When I was pregnant with our younger daughter, I wanted to move. It wasn’t so much that I wanted a bigger house, I just wanted one that had a better layout for our needs. My friends all agreed, but my husband didn’t. I pushed the issue until my husband agreed to put our house on the market. But when we had an offer on the table, my husband looked at me and said, “I’m not ready to do this.” My discontent had pushed my husband into something he didn’t want to do. And his reaction pushed our marriage to a difficult place. All rooted in discontent.

Always wanting more is dangerous, and it can be disastrous. It takes the focus off of God’s provision and puts it squarely on our wants and desires. There’s nothing wrong with having a new house or a new car, but when the desire for those things becomes all-consuming, there’s no place for God to work.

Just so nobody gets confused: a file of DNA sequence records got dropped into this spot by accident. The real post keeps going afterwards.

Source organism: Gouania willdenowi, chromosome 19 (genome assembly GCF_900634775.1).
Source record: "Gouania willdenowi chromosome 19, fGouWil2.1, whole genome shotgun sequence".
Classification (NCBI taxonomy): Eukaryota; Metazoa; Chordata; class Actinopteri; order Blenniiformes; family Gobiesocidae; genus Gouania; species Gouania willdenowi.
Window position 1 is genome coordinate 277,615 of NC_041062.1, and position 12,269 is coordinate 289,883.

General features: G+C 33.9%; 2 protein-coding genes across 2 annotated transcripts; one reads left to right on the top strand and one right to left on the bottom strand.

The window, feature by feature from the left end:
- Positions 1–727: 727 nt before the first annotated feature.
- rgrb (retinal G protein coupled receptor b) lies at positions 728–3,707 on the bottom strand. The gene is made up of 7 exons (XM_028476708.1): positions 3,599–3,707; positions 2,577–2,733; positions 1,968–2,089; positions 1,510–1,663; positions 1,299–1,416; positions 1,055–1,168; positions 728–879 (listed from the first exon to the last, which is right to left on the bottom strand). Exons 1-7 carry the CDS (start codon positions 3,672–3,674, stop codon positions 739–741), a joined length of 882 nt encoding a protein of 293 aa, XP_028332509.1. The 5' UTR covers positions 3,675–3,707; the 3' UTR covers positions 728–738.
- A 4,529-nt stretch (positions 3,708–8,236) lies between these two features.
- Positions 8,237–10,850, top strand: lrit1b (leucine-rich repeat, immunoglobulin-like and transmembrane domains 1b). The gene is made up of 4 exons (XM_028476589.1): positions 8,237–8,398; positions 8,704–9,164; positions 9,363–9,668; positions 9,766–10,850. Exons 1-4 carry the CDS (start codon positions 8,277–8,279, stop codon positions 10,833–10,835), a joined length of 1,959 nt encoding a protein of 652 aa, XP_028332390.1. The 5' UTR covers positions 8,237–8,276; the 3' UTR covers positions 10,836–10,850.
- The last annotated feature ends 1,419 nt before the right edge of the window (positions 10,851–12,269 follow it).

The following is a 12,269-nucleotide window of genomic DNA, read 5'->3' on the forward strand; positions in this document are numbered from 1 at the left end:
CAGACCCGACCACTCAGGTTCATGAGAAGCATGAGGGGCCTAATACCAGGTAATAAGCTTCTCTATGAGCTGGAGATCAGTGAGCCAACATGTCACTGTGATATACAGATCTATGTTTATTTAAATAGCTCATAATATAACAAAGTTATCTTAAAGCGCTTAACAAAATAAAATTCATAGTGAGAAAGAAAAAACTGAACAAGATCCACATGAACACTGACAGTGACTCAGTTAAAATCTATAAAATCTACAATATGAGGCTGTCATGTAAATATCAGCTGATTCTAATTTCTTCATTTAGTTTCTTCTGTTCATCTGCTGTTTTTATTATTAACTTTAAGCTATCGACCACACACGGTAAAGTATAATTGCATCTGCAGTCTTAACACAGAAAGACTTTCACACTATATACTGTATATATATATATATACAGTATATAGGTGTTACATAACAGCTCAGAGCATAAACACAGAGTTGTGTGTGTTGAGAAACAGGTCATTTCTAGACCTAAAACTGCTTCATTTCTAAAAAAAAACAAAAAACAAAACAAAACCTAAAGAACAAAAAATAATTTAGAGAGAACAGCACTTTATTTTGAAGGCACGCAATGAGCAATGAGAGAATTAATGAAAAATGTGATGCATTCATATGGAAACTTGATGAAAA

So, how do we decide that enough is enough? How do we back out of this race for more that we call the American dream?

Start by looking beyond your corner of the world. If you own a car and a house, you are among the richest people in the world. You are the 1%. Because we so often live in places where everyone else is just like us, our perspective is skewed. We forget that there are people who don’t get enough to eat, who don’t have a closet full of clothes, who don’t even have clean water to drink. When we begin to look at ourselves in relation to the rest of the world, we realize just how blessed we are, and we can rid ourselves of the seeds of discontent.